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Ukraine and Russia: What you need to know right now

Aug 23 (Reuters) - Russia carried out artillery and air strikes in the Zaporizhzhia region, Ukraine's General Staff said, where fighting near Europe's largest nuclear power plant has raised fears of a catastrophic nuclear incident.

FIGHTING

* Ukraine's capital, Kyiv, has banned public celebrations commemorating Ukraine's independence from Soviet rule on mounting threat of attacks.

* Kharkiv and Mykolaiv have also imposed curbs ahead of Ukraine's 31st independence anniversary on Wednesday.

* The U.S. embassy in Kyiv warned Russia was planning to strike Ukrainian infrastructure in the coming days.

* Russian rockets fired at Nikopol, Krivyi Rih and Synelnykovsky, all close to the Zaporizhzhia nuclear plant, injured at least four people, regional Governor Valentyn Reznichenko wrote on Telegram.

* Reuters could not confirm the battlefield reports.

DIPLOMACY, ECONOMY

* Russia's Federal Security Service accused Ukraine's secret services of killing Darya Dugina, the daughter of an ultra-nationalist, in a car bomb attack near Moscow that President Vladimir Putin called "evil". Ukraine denied involvement in the attack.

* Ukraine's agricultural exports are likely to rise to about 4 million tonnes in August, from 3 million tonnes in July, thanks to the U.N.-brokered deal that unblocked sea ports, a deputy chair of the Ukrainian Agrarian Council said.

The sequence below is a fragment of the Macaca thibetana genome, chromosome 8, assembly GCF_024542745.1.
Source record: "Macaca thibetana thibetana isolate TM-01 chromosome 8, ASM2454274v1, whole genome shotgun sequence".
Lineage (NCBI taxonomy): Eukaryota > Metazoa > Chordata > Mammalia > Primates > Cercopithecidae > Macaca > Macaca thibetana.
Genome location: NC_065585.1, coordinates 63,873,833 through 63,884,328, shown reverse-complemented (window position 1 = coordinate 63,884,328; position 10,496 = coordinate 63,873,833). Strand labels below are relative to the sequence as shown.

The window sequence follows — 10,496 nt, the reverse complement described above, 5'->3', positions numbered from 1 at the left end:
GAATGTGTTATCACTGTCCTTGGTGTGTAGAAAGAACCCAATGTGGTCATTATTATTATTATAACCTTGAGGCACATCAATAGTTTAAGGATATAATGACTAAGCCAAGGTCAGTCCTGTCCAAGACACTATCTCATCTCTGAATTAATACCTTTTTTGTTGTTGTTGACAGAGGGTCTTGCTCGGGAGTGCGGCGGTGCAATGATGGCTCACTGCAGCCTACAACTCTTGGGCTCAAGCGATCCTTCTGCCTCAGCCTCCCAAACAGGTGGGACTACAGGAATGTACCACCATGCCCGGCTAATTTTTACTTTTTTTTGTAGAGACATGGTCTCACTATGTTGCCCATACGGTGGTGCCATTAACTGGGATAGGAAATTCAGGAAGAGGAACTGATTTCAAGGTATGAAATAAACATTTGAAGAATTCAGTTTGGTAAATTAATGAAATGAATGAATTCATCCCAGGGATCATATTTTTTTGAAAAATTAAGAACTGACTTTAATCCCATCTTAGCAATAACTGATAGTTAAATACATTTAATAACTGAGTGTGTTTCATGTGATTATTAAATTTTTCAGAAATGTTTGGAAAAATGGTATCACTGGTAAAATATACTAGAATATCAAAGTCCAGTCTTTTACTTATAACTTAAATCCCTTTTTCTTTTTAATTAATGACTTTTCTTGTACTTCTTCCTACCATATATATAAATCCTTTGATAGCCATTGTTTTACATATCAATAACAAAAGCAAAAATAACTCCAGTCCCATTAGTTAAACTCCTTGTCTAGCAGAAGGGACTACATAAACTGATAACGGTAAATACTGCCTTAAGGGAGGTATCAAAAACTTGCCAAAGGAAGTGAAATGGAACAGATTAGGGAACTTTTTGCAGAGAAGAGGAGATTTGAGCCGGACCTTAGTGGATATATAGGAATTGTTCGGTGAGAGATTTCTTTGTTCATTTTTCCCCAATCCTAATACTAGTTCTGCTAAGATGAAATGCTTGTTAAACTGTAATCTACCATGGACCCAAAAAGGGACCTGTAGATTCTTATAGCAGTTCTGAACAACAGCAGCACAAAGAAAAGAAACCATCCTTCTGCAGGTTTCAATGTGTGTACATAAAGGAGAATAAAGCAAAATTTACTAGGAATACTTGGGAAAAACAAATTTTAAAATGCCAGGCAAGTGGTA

* Russia's embassy in London called Britain hypocritical for a statement by its foreign ministry last week that questioned Russia's "moral right" to sit at the Group of 20 nations.

MILESTONES, TOLL

* This week marks six months since Vladimir Putin ordered tens of thousands of Russian troops into Ukraine for a "special military operation" - an invasion on a scale unseen in Europe since World War Two.

* Nearly 9,000 Ukrainian military personnel have been killed in the war with Russia, the head of Ukraine's armed forces said.

* The U.N. High Commissioner for Human Rights said 5,587 civilians had been killed and 7,890 wounded between Feb. 24 and Aug. 21.

QUOTE

"Of course, we are worried. ... It's like sitting on a powder keg," said Alexander Lifirenko who lives in Enerhodar, a Ukrainian town near the Zaporizhzhia nuclear plant now under control of pro-Moscow forces. (Compiled by Himani Sarkar)

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